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Lecture 1 - PowerPoint PPT Presentation

Lecture 1. Course Overview System modeling, analysis and design Basic Circuit Parameters Passive Sign Convention Related educational module: Section 1.1. Pre-requisite and Co-requisite requirements. Pre-requisites (recommended) Basic exposure to electricity and magnetism

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Lecture 1

Course Overview

System modeling, analysis and design

Basic Circuit Parameters

Passive Sign Convention

Related educational module:

Section 1.1

• Pre-requisites (recommended)

• Basic exposure to electricity and magnetism

• Two semesters of Calculus

• Co-requisites (recommended)

• Differential equations

• Pre- and Co-requisite requirements are rather weak

• Superficial introductions to necessary topics provided at the appropriate points during this course

• Introduction to modeling, analysis and design of electrical circuits

• We will often use a systems-level approach:

What are modeling, analysis and design?

• We model the system by determining the mathematical relationship between the input and the output

• System analysis often refers to determining the output from a system, for some given input

• System design involves creating a system to provide some desired output

• We will restrict our attention to lumped parameter models of linear, time-invariant systems

• Governing equations will be linear, constant-coefficient, ordinary differential equations

• Charge (q) is the basic quantity in circuit analysis

• Units are Coulombs (C)  1 Coulomb  -6.241018 electrons

• Current (i) is the rate of change of charge with time:

• Units are Amperes (A) 

• Voltage (v) is the change in energy of a unit charge at two different points:

• Units are Volts (V) 

• Power (P) is the time rate of change of energy:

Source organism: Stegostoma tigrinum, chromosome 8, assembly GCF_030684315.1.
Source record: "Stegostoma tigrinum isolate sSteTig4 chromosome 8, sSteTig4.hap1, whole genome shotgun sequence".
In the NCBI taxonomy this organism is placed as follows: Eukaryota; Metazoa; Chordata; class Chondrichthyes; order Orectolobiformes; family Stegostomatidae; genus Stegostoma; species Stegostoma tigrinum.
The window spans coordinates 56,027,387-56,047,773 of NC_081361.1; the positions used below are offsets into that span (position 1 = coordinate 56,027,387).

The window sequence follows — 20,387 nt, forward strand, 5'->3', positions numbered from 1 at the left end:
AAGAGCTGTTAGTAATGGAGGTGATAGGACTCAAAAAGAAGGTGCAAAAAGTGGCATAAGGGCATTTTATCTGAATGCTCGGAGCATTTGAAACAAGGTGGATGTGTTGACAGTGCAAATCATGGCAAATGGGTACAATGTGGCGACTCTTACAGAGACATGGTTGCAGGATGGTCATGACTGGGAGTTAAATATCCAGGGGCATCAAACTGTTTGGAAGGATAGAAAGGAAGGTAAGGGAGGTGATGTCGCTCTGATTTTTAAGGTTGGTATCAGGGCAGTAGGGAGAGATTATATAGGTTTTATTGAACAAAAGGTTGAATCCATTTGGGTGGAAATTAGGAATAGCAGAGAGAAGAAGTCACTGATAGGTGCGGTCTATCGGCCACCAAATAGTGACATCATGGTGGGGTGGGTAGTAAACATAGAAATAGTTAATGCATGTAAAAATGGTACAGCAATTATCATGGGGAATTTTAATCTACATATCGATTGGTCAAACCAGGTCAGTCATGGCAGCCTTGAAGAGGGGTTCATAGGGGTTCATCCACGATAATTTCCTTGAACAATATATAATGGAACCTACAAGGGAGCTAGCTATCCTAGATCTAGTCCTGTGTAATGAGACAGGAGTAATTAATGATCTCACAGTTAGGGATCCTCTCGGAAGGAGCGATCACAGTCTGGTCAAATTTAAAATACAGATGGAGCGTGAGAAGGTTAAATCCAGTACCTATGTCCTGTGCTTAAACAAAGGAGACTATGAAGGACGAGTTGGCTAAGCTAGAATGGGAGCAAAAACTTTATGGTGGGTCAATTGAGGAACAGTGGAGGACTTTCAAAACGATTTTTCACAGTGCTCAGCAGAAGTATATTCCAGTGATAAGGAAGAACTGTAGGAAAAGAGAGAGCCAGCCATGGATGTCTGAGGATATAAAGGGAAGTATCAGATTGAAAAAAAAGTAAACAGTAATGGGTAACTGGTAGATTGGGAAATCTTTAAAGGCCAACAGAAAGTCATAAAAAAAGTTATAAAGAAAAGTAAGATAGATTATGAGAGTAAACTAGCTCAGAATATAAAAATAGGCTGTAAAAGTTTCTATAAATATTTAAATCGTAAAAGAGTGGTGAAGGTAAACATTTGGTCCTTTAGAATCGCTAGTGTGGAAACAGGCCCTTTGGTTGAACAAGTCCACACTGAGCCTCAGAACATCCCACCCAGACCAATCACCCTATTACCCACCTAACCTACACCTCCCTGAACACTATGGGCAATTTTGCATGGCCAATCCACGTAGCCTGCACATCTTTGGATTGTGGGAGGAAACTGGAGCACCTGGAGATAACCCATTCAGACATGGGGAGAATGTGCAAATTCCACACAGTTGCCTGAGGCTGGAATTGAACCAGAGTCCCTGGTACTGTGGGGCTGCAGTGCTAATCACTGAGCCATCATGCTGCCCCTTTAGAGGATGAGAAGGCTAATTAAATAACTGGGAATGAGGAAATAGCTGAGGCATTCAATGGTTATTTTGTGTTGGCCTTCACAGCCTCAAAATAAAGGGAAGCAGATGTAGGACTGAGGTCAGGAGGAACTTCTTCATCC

• Units are Watts (W)

• For a passive circuit element, the total energy delivered to the circuit element by the rest of the circuit is non-negative

• The element can store energy, but it cannot create energy

• Active circuit elements can supply energy to the circuit from external sources

• We will assume the sign

of the current relative to

voltage for passive circuit

elements

• Positive current enters the

node at the higher voltage

• Sign must be known for active circuit elements

• You can assume (arbitrarily) either the voltage polarity or the current direction

• This assumption dictates the assumed direction of the other parameter

• These assumptions provide reference voltage polarities and current directions

• Subsequent analysis is performed based on this assumption; a negative result simply means that the assumed voltage polarity or current direction was incorrect

• Provide the appropriate sign convention for the missing parameter on the passive elements represented by grey boxes.

• It is generally counter-productive to attempt to determine the “correct” voltage polarities and current directions before analyzing the circuit

• Just arbitrarily choose either the assumed voltage polarity or current direction for each passive circuit element

• This choice dictates the sign of the other parameter

• Perform analysis using assumed signs

• Negative signs mean that the assumption was incorrect

• Assign reference voltage and current directions for the passive elements represented by shaded boxes in the circuit below:

• Assign reference voltage and current directions for the passive elements represented by shaded boxes in the circuit below:

• For the circuit below, the sign convention shown is chosen

• After analyzing the circuit, it is determined that I1 = -3mA, I2 = 3mA, V1 = -1.5V, and V2 = 2.5V. Re-draw the circuit showing the actual voltages and currents and their directions